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Kai Ryssdal: President Obama filled another cabinet slot today. At least he hopes so. He picked Kansas Gov. Kathleen Sebelius to run the Department of Health and Human Services. Even though she’s going to work for the president, she’ll probably be spending most of her time up on Capitol Hill trying to get health reform through Congress. And as we saw with the stimulus package, the battle over health care will probably put bipartisanship to the test.
Commentator and economist Edward Miguel says a little recent history here might be useful.
EDWARD MIGUEL: Republican majorities in Congress passed the largest expansion of federal government health spending in decades with the Medicare Prescription Drug Act of 2003, with strong support from President Bush.
One has to wonder if there are more than economic ideology differences at work on either side. Even Rush Limbaugh said about the stimulus plan: “I don’t think it’s designed to stimulate anything but the Democrat Party.”
Recent economics research suggests Limbaugh may be right on the politics. My co-authors and I found that government programs powerfully impact voters. We studied the South American democracy of Uruguay, where a charismatic, new, center-left president implemented a large anti-poverty program during an economic crisis.
Sound familiar? We compared two groups of households, some who received large income benefits from the government versus others who failed to qualify. And program beneficiaries were 15 percentage points more likely to voice support for the political party implementing the program. Support remained equally high even the year after the program ended.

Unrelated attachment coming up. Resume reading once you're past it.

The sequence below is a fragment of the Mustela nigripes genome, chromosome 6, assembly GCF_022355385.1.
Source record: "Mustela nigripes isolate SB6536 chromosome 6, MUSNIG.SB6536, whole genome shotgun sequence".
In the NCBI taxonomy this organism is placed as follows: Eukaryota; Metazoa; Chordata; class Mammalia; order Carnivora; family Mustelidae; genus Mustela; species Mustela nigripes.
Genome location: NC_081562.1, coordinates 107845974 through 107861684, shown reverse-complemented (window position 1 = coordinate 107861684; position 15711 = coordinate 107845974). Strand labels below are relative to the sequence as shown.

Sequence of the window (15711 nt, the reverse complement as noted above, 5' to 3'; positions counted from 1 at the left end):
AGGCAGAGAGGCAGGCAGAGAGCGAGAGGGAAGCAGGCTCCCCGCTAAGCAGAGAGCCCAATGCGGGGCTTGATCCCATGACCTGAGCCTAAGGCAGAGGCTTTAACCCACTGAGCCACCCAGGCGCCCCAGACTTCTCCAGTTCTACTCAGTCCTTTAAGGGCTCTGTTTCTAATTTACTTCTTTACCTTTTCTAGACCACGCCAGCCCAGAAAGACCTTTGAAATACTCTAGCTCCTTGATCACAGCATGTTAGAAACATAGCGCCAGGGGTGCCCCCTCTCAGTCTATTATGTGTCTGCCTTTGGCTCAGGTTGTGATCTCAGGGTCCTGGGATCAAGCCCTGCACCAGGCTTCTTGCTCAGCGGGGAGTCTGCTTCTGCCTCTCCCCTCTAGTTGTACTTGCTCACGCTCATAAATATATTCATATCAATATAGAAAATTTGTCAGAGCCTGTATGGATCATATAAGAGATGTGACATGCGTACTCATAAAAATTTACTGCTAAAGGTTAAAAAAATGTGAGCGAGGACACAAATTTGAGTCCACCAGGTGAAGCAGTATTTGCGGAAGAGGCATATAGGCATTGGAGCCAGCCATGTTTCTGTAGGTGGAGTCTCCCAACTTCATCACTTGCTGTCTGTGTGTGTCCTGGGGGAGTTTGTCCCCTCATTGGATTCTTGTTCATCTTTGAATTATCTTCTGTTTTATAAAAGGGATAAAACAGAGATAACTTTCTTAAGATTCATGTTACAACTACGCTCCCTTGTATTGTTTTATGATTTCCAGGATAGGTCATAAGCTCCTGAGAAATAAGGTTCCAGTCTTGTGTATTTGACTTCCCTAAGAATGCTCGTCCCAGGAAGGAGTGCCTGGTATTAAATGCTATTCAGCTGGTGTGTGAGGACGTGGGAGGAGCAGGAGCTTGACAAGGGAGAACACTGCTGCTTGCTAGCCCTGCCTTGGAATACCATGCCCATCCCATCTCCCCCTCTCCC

U.S. history also points to persistent political legacies of big social programs. Millions of Americans who came of age in the Great Depression became loyal Democrats for life, rewarding the party that created the New Deal. President Obama promises a new set of programs, starting with the stimulus and extending into health care and beyond.
And if Obama’s reforms work, it’s not just the economy that will get a boost. People will recognize the role government played in their ability to secure benefits like health insurance and reward his party at the ballot box later on.
If the recipients of these programs are more likely to move into the Democratic column and stay there, how far might Congressional Republicans go to block reforms that may resurrect the economy and improve lives — but hurt their re-election prospects? Who knows? But, partisan political concerns may be just as important as economic policy details in determining the success of health care reform in this critical year.
RYSSDAL: Edward Miguel teaches at the University of California, Berkeley. His most recent book is called “Economic Gangsters.”
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